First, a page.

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Science and Engineering at The University of Edinburgh

School of GeoSciences

Research Facilities

Preparation of Rare Earth Glasses

Summary

The finished glass contains SiO2, Rare Earth (R.E) oxide (generally RE2O3), CaO and Al2O3

The gels were made in a similar manner to that described in Biggar and O'Hara (1969). The gel starting materials were prepared by mixing the required weights of standard solutions of aluminium, calcium and rare earth nitrates to produce a final weight of either 5g or 10g. Ethanol was then added to the nitrate mixture. This was to ensure the miscibility of tetraethyl orthosilicate (TEOS Si(OC2H5)4), used for the silica component, which was added next. Concentrated ammonia (0.88vol NH4OH) was then added to form a gelatinous precipitate of hydroxides. The mixture was then covered and left for at least 16 hours to ensure the complete hydrolysis of the TEOS.

The gels were then slowly dried, starting at 70oC and increasing the temperature slowly over several days to 180oC in an oven. This was followed by heating to around 400oC and finally roasting at 900oC.

When dry, the gels were ground up finely, placed in a large platinum crucible and fused using furnaces at around 1420-1550oC. They were then quenched in ice water. The fusions were carried out in controlled atmospheric conditions when required. Due to the small crucible size the fusion had to be done in several batches. Different oxides underwent a different number of fusions depending on the homogeneity after each fusion. If the homogeneity could be improved by further fusion the batches were bulked, ground and re-fused. This process could be repeated up to 5 times

A detailed description of the Gel making process can be downloaded (by Elizabeth Cairnes)

GEL STARTING MATERIALS

REE Samples
RARE EARTH SOLUTIONS

With the exception of cerium, all of the rare earth solutions used were obtained by dissolving the corresponding rare earth oxide. In the case of cerium, (NH4)2Ce(NO3)6 was used.

The rare earth solutions were prepared by first igniting the oxides at 900oC for around 2 hours. When cool, the required amount was weighed accurately into a 250ml beaker and enough water added to cover the powder. This was followed by the addition of  concentrated HNO3 to dissolve the R.E. oxide. The mixture was heated on a hotplate until the oxide was completely dissolved and then the beaker was transferred to a steam bath. The solution was evaporated to dryness. The resultant R.E. nitrates were taken up in water and a small amount of 50% HNO3 added (1ml to a 10g batch). The solution was then diluted to the required concentration.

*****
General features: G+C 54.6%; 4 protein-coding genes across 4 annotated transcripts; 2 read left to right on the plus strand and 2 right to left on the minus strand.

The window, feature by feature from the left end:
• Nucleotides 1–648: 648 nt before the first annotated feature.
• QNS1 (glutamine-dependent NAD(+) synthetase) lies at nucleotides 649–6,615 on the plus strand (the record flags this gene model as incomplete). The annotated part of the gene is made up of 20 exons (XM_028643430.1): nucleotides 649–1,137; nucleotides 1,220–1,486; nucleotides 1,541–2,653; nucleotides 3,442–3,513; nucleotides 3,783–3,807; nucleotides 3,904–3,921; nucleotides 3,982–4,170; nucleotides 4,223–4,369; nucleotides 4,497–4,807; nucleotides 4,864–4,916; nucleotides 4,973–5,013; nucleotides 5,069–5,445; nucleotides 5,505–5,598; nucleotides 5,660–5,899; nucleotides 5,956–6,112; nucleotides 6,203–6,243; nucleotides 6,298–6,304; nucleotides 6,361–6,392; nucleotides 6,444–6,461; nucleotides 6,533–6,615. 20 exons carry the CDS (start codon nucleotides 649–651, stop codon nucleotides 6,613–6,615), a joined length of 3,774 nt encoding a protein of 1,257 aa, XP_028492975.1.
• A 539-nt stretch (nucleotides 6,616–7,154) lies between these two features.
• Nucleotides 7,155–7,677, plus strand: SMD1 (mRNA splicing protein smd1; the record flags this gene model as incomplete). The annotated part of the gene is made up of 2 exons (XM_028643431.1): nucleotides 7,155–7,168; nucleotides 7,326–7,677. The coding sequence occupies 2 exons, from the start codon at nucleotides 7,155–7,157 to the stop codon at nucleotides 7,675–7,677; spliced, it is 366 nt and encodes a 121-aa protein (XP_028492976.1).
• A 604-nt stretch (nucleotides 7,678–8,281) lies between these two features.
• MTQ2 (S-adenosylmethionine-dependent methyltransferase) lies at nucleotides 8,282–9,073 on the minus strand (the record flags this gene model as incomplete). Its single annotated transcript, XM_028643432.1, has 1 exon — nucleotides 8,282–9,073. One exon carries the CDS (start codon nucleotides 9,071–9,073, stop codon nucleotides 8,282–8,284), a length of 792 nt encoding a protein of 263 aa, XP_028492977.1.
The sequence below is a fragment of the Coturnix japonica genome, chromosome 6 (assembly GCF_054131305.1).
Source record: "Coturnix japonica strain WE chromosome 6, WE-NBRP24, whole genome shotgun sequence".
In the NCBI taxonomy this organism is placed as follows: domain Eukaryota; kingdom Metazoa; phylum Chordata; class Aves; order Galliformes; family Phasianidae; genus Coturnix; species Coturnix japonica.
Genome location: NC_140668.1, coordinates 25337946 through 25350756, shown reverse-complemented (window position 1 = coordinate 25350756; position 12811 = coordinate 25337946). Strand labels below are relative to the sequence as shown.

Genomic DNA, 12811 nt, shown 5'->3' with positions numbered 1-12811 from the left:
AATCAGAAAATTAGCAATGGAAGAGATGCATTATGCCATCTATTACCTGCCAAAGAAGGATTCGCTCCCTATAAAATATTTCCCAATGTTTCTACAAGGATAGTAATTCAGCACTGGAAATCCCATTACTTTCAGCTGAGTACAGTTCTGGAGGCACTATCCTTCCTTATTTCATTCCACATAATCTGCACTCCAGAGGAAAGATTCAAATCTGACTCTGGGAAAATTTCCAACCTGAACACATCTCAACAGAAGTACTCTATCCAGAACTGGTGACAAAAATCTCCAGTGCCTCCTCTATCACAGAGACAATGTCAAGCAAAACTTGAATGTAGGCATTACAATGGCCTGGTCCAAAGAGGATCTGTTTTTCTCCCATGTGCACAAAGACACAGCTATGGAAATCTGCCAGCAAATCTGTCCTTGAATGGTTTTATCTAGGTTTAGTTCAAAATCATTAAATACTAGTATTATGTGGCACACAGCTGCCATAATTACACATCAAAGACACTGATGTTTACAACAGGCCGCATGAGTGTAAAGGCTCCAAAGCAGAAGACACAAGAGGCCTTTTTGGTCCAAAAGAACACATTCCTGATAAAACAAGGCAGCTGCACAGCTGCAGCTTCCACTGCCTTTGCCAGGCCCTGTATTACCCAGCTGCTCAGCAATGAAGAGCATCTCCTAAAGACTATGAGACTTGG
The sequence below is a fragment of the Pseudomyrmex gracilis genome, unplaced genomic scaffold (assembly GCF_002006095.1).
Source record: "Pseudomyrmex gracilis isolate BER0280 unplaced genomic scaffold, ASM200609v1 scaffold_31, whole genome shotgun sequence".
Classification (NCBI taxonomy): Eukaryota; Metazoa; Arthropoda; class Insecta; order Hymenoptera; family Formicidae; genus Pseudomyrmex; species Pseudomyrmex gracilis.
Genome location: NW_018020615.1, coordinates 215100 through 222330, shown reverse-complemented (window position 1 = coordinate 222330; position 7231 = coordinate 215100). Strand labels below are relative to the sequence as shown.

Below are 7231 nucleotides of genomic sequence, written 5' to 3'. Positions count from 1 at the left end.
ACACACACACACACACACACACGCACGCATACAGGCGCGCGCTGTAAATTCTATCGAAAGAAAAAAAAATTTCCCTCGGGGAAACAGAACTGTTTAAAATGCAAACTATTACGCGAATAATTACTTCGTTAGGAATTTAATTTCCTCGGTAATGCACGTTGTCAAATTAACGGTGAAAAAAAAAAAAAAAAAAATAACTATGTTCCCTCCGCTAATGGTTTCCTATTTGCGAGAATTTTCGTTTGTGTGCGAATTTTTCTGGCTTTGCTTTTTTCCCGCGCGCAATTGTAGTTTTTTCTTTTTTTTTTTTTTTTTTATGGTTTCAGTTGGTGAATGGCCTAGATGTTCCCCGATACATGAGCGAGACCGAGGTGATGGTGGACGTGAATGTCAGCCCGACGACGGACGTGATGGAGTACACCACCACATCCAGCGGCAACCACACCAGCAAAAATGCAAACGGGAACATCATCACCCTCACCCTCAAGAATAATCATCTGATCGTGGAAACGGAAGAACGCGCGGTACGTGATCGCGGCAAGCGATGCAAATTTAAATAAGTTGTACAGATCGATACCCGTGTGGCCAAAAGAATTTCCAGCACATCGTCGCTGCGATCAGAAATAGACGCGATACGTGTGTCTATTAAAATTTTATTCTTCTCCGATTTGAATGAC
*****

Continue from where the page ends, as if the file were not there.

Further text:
The (NH4)2Ce(NO3)6 solution was prepared by 'drying' the crystals at 110oC overnight and dissolving in water with 10ml concentrated HNO3. This solution was then transferred quantitatively to a volumetric flask and made up to the mark with water.

ALUMINIUM SOLUTION

The Aluminium solution was prepared by accurately weighing the required amount of dry aluminium powder into a 250ml conical flask and adding enough water to cover. Next, around 120ml of a 33 % (approx.) solution of HNO3 was dripped slowly and with stirring onto the mixture. When reaction had ceased, the temperature of the bath was set to 4OoC and then gradually increased, in 10 degree stages, to 95oC. When the aluminium powder was completely dissolved, the cooled solution was transferred quantitatively to a volumetric flask.

CALCIUM SOLUTION

The calcium solution was prepared by accurately weighing the required amount of calcium carbonate into a conical flask an adding approximately 100ml of water. Around 200ml of a 33% (approx.) solution of HNO3 was then dripped slowly onto the mixture. When the CaCO3 was completely dissolved, the solution was transferred quantitatively to a volumetric flask.

TETRAETHYL ORTHOSILICATE

TEOS is used to supply the silica component of the gels. It is used 'straight from the bottle' but the purity of each batch was measured prior to use. TEOS is immiscible with water and in order to homogenise it, ethanol must be added to the mixture of aqueous nitrates.

PREPARATION OF GELS

REE Samples

The weight and volume of solutions required for each gel were calculated and these amounts were titrated into Teflon beakers.  Next, 20ml of ethanol was added and mixed thoroughly with the aqueous components before adding the TEOS. As soon as the TEOS was added, the mixture was stirred vigorously to ensure the complete homogenisation of the TEOS. As soon as possible after the alcohol addition, 20ml of ammonia was added, again, with vigorous stirring, thereby forming the gel precipitates. The beakers were covered with loose fitting Teflon lids to prevent loss of TEOS by evaporation and then left to stand overnight before the drying procedure could begin.